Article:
What is “Sunburst”? A look into the Most Serious Cyberattack in American History

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A number of organisations have been attacked by what has been chronicled as one of the most severe acts of cyber-espionage in history named “Sunburst”, the attackers breached the US Treasury, departments of homeland security, state, defence and the National Nuclear Security Administration (NNSA), part of Department of Energy responsible for safeguarding national security via the military application of nuclear science. While 4 out of 5 victims were US organisations, other targets include the UK, the UAE, Mexico, Canada, Spain, Belgium, and Israel. 

 
The attack came in the wake of the recent state-sponsored attack on the US cybersecurity firm FireEye. The company’s CEO, Kevin Mandia said in his blog that the attackers primarily sought information pertaining to certain government customers.  

 
FireEye classified the attack as being ‘highly sophisticated and customized; the basis of his 25 years of experience in cybersecurity, Mandia concluded that FireEye has been attacked by a nation with world-class offensive capabilities. 
Similarly, last Sunday, the news of SolarWinds being hacked made headlines for what is being called as one of the most successful cyber attacks yet seen. As the attack crippled SolarWinds, its customers were advised to disengage the Orion Platform, which is one of the principal products of SolarWinds used to monitor the health and performance of networks.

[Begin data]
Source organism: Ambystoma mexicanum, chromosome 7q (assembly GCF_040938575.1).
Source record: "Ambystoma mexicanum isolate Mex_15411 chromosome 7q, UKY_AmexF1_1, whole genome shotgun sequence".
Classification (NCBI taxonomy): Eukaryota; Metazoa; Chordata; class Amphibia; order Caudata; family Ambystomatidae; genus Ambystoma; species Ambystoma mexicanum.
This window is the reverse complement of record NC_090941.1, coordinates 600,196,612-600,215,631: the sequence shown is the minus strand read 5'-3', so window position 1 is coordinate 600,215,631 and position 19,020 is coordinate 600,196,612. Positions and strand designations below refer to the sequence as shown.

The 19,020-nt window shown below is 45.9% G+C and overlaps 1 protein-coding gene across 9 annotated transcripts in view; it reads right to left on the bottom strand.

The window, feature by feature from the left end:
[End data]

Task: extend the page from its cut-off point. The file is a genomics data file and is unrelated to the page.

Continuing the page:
Gauging the amplitude of the attack, the US Department of Homeland Security’s Cybersecurity and Infrastructure Agency (CISA) described the security incident as a “serious threat”, while other requesting for anonymity labelled it as the “the most serious hacking incident in the United State’s history”. The attack is ongoing and the number of affected organisations and nations will unquestionably rise. The espionage has been called as “unusual”, even in this digital age.  

 
As experts were assessing how the perpetrator managed to bypass the defences of a networking software company like SolarWinds, Rick Holland came up with a theory, “We do know that SolarWinds, in their filing to the Security and Exchange Commission this week, alluded to Microsoft, which makes me think that the initial access into the SolarWinds environment was through a phishing email. So someone clicked on something they thought was benign – turned out it was not benign.” 

 
Meanwhile, certain US government officials have alleged Russia for being behind these supply chain attacks, while Russia has constantly denied the allegations as the Russian Embassy wrote on Facebook, “Malicious activities in the information space contradicts the principles of the Russian foreign policy, national interests and our understanding of interstate relations,”.  

 
“Russia does not conduct offensive operations in the cyber domain.” The embassy added in its post to the US.

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